Hickman, Mary Josephine. (1990) A study of the incorporation of the Irish in Britain with special reference to Catholic state education : involving a comparison of the attitudes of pupils and teachers in selected secondary schools in London and Liverpool. PhD thesis, Institute of Education, University of London.
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The central hypothesis of the thesis is ttat en important aim of Catholic state education has been to Incorporate the children of Irish working-class migrants. This hypothesis Is differently explored in part one and part two of the thesis. Part one is essentially a sociological account of the relationship between the English Catholic Church, the State and the migrant comminity in the 19th century. This eccount is preceded by an analysis of Irish migrants and the political, economic and cultural contexts of their settlement In Britain. Part one attempts to show the role which the structure and content of Catholic elementary education played in the process of denatlonalising the children of this migrant corrnunity. This was achieved by institutionalising a silence on the p01 itic& origins of the migrants and by forging a bond between the Church and Its Irish congregation based on Cetholicity and corm.inity. In this way the pclItic& voice of the Irish In Britain was stilled end the process of incorporation was facilitated Renewed migration from Ireland ensured that these incorporatist strategies continued to be employed end relevant in the 20th century. Part two consists of en exploratory empirical study comparing the attitudes of pupils and teachers from selected Catholic schools In LIVerpool and London, the former being the main site of 19th-century migration and the latter the main site of 20th-century migration. The aims of this investigation were two-fold: to explore whether the practices of Catholic schools continue to renderthe Irish antecedents of the majority of their pupils Invisible and thus perpetuate the incorporatist strategies of the 19th century; and to discover the degree to which class, religion and national Identity, mediated through generation and region, still significantly determine the Identity and experience of being Irish In Britain.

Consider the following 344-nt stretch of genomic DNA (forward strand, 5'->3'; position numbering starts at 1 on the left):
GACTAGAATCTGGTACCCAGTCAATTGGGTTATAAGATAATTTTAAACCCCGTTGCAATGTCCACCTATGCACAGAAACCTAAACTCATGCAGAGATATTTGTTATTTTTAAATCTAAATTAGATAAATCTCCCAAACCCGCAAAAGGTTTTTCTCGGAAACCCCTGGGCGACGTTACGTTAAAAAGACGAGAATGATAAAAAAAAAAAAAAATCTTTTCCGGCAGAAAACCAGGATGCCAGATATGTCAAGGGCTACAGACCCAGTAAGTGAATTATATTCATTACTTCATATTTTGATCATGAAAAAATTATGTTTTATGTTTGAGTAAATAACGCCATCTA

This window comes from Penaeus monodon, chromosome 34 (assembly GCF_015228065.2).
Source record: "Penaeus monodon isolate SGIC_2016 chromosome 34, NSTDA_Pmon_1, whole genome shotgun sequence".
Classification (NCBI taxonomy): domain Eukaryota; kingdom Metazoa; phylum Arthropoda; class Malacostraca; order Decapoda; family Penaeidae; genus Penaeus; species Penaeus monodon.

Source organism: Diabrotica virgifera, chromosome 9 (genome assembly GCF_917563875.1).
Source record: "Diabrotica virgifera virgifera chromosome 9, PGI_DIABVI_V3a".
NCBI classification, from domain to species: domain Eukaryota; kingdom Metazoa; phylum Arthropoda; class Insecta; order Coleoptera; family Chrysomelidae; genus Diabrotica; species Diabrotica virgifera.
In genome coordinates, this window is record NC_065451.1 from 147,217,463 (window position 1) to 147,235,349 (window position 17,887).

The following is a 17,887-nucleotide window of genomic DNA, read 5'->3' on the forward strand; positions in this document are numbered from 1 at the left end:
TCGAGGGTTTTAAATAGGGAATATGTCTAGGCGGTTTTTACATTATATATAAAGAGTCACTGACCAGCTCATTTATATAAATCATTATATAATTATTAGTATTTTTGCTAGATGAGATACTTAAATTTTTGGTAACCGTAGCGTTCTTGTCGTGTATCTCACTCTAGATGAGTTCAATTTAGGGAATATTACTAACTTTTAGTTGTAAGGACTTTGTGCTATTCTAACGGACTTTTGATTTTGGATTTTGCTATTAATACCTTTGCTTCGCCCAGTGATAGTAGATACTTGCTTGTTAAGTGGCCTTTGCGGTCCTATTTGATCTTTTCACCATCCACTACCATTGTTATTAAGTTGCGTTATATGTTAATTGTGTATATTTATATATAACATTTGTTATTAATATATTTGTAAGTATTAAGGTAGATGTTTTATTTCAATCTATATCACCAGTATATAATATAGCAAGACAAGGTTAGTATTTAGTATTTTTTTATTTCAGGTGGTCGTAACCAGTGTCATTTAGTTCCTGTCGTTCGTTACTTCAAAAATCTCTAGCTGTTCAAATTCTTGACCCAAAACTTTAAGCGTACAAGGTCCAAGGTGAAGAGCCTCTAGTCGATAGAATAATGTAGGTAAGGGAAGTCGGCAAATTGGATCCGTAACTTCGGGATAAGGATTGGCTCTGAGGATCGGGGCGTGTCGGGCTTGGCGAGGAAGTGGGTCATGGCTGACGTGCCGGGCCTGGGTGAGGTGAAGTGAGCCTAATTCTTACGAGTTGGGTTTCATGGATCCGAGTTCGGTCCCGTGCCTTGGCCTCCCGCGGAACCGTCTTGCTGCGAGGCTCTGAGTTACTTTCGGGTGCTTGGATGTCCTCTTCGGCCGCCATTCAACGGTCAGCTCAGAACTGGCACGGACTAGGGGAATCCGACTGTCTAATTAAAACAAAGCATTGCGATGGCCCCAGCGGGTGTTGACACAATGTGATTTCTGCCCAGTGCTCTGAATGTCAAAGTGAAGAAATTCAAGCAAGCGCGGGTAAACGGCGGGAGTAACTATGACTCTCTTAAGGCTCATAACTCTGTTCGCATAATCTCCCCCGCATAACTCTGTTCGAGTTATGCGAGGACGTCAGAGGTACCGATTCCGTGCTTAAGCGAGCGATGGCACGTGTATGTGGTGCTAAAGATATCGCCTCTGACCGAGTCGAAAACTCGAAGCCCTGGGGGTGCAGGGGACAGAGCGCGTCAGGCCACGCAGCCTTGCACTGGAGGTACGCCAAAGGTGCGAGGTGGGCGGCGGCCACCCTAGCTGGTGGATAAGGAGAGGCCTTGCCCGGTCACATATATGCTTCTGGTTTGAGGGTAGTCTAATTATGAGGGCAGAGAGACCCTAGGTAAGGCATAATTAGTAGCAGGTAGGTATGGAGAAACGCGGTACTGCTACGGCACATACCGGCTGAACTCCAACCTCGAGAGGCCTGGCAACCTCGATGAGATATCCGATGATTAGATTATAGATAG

|Item Type:||Thesis (PhD)|
|Additional Information:||Thesis: (PhD) University of London 1990..|
|Depositing User:||Batch Import|
|Date Deposited:||22 Mar 2011 10:27|
|Last Modified:||10 Apr 2015 15:10|
|View Record in Library Catalogue:||http://ioe.sirsidynix.net.uk/uhtbin/cgisirsi/x/0/0/5?searchdata1=x193549696|